Saturday, 11 April 2020

Origins of the Nigerian Army: Watercolour of a Nigerian Regimental Drummer in 1910

Nigerian Regimental Drummer in 1910. Credit: C.P.P. Lawson

This is a fascinating watercolour painting of a drummer of the early colonial army set up by the British as they consolidated their power and control over lands in what would become the Northern and Southern Protectorates of Nigeria.

After the destruction in 1897 of the Kingdom of Benin, the British sought to create a military forces that would not only complete the pacification of the remaining independent kingdoms and acephalous groups around the area, but also to guard areas within British spheres of influence from those controlled by the French. Although a multi-ethnic force, the Nigerian force was largely composed of Hausas from Northern Nigeria, and the Hausa language became the army’s lingua franca.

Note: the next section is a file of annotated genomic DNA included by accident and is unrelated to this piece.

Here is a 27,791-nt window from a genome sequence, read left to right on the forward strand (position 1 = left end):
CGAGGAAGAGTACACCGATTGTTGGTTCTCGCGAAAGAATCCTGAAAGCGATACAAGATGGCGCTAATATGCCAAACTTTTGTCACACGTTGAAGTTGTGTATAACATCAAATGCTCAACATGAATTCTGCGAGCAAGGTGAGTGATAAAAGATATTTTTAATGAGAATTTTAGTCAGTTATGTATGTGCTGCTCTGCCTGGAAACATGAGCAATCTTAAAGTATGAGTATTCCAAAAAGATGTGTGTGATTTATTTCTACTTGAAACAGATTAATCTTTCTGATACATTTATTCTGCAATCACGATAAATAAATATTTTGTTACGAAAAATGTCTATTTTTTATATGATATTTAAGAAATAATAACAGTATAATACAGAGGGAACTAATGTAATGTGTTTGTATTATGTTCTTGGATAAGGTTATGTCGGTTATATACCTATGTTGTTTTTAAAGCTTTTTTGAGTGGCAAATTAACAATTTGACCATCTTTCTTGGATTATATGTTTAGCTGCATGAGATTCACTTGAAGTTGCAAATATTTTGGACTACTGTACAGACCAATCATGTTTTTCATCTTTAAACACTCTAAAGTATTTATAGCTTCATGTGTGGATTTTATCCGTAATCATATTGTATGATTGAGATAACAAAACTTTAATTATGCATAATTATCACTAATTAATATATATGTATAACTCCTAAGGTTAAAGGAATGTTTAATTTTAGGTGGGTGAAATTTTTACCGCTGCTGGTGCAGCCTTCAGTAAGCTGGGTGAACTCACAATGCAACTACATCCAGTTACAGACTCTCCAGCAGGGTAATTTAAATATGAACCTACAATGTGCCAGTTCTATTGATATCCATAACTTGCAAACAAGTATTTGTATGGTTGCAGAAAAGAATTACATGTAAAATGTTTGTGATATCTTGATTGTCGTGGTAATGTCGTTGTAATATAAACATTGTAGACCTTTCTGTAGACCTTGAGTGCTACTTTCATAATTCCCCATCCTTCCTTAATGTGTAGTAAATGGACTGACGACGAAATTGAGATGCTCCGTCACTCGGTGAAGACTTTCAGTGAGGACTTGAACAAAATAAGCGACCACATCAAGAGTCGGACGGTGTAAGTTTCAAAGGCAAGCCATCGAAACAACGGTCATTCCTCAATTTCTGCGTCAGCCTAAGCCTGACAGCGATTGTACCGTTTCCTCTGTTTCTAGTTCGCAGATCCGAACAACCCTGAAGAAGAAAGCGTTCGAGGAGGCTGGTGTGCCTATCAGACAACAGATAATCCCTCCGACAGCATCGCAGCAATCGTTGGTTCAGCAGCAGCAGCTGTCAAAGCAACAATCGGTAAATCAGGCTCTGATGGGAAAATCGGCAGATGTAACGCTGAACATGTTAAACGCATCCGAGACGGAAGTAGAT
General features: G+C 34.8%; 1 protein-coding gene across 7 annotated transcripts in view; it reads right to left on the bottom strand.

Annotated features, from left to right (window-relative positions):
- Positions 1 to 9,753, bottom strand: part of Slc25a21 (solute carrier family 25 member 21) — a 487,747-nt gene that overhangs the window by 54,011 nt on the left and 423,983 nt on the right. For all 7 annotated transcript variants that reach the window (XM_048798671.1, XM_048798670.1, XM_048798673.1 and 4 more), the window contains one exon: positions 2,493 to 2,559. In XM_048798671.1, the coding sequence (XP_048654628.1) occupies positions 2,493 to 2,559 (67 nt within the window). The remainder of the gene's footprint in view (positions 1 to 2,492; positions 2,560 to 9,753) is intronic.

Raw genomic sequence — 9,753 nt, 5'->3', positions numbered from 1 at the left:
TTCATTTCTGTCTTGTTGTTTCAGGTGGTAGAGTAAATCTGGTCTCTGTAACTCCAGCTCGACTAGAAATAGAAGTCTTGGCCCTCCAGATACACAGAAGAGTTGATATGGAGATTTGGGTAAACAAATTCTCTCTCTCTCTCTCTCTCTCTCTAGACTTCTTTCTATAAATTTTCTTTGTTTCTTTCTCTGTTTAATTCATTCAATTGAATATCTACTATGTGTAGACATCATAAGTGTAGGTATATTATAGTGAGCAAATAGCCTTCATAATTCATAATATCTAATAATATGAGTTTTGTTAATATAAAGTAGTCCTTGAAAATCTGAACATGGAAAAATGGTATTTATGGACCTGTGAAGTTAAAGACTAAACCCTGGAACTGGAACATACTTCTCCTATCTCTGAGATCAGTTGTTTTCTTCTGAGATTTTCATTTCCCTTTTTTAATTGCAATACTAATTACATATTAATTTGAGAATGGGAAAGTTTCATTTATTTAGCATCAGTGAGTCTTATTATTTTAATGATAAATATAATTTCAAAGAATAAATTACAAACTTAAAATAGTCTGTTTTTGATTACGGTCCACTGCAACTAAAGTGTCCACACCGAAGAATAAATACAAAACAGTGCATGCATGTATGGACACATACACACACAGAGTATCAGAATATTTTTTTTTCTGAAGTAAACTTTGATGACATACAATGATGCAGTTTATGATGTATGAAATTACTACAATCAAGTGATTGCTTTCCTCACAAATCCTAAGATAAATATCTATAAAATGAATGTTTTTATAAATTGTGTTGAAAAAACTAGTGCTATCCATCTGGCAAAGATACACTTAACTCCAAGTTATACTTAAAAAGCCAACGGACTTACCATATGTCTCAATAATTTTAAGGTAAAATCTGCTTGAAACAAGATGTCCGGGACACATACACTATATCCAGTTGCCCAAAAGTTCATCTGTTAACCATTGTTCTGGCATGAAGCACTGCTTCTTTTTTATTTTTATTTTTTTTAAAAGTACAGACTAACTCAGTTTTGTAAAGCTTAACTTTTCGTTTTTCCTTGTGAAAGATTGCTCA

The body which was created in 1900 was the West African Frontier Force (WAFF). The objective was for the WAFF to garrison the English-speaking lands of Nigeria, Gold Coast and Sierra Leone. The force received royal recognition in 1928, when it became known as the Royal West African Frontier Force (RWAFF).

The regiments created by the WAFF and the succeeding RWAFF would form the basis of the armies of the colonies after they attained independence.

© Adeyinka Makinde (2020)

Adeyinka Makinde is a writer who is based in London, England.

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